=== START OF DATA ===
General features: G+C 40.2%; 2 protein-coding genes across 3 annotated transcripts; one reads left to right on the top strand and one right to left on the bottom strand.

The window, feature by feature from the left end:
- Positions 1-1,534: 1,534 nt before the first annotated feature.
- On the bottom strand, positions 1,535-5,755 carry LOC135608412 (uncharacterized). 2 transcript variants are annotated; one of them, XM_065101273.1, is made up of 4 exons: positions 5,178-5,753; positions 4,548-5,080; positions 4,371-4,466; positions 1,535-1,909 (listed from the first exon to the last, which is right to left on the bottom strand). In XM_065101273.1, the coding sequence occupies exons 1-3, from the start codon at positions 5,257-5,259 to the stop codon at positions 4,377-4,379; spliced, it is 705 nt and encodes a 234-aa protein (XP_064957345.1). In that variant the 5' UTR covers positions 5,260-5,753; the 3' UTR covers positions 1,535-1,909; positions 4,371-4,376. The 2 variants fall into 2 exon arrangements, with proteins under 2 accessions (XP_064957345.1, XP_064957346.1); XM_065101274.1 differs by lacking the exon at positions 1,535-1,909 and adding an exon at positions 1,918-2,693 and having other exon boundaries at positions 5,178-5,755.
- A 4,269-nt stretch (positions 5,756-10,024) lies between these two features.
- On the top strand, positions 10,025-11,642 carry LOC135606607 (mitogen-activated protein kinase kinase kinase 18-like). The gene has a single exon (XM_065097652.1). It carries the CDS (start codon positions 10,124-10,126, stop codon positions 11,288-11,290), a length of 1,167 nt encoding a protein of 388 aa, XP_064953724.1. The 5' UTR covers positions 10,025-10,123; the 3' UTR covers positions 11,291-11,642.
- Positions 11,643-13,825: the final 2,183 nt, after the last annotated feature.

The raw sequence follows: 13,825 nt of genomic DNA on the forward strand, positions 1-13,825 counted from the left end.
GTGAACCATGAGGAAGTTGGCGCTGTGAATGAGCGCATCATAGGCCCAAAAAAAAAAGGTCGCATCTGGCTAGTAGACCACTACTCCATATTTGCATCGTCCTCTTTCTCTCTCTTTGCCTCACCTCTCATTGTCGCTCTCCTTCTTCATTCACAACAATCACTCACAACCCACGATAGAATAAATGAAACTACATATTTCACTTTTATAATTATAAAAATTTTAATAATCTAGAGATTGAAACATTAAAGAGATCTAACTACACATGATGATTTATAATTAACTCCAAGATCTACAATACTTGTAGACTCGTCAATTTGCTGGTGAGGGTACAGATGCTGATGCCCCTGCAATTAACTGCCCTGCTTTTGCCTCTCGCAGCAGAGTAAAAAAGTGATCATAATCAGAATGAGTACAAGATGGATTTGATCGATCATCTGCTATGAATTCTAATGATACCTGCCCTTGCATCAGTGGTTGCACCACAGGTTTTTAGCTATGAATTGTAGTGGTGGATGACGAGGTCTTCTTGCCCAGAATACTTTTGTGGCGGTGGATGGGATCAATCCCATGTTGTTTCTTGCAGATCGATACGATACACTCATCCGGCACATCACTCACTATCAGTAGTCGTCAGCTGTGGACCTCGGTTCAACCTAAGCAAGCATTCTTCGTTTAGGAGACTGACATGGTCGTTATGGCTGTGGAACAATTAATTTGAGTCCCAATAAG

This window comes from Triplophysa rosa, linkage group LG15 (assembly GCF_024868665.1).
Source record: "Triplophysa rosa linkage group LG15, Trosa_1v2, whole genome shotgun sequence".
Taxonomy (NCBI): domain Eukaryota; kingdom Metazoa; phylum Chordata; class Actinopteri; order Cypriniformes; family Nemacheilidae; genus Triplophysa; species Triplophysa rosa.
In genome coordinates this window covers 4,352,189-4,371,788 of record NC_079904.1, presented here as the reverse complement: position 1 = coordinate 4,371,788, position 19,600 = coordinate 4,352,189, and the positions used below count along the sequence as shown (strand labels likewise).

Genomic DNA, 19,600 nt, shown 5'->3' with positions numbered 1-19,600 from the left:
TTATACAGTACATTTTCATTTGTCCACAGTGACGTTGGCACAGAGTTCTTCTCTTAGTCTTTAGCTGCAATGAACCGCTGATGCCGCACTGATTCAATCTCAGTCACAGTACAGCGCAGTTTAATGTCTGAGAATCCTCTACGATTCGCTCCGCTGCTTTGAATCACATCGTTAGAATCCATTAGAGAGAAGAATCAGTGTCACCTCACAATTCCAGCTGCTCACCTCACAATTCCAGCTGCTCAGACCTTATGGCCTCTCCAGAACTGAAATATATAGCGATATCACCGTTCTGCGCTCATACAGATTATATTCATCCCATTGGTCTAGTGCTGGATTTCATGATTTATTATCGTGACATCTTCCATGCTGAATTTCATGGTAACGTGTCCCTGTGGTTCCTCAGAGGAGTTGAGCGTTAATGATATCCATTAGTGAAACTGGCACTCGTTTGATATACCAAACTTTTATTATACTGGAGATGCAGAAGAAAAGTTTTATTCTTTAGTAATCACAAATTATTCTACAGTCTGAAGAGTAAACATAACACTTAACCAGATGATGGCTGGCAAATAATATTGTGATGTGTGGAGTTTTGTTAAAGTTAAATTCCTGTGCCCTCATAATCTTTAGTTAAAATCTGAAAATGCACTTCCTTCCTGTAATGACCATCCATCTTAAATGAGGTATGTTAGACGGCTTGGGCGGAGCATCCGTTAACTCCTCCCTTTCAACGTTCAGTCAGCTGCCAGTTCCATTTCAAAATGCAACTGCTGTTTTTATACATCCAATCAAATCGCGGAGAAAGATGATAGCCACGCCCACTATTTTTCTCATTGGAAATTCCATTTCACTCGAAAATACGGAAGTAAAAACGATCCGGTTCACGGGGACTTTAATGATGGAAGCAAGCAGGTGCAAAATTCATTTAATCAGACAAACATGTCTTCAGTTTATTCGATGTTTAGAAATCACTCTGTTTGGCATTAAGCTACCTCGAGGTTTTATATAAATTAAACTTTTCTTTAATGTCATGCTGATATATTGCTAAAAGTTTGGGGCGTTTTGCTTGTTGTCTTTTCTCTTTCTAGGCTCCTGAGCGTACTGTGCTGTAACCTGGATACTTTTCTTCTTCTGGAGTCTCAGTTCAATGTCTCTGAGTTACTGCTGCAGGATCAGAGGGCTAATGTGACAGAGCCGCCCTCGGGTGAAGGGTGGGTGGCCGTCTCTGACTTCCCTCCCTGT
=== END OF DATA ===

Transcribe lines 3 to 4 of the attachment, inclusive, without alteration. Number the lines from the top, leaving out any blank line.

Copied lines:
- Positions 1-1,534: 1,534 nt before the first annotated feature.
- On the bottom strand, positions 1,535-5,755 carry LOC135608412 (uncharacterized). 2 transcript variants are annotated; one of them, XM_065101273.1, is made up of 4 exons: positions 5,178-5,753; positions 4,548-5,080; positions 4,371-4,466; positions 1,535-1,909 (listed from the first exon to the last, which is right to left on the bottom strand). In XM_065101273.1, the coding sequence occupies exons 1-3, from the start codon at positions 5,257-5,259 to the stop codon at positions 4,377-4,379; spliced, it is 705 nt and encodes a 234-aa protein (XP_064957345.1). In that variant the 5' UTR covers positions 5,260-5,753; the 3' UTR covers positions 1,535-1,909; positions 4,371-4,376. The 2 variants fall into 2 exon arrangements, with proteins under 2 accessions (XP_064957345.1, XP_064957346.1); XM_065101274.1 differs by lacking the exon at positions 1,535-1,909 and adding an exon at positions 1,918-2,693 and having other exon boundaries at positions 5,178-5,755.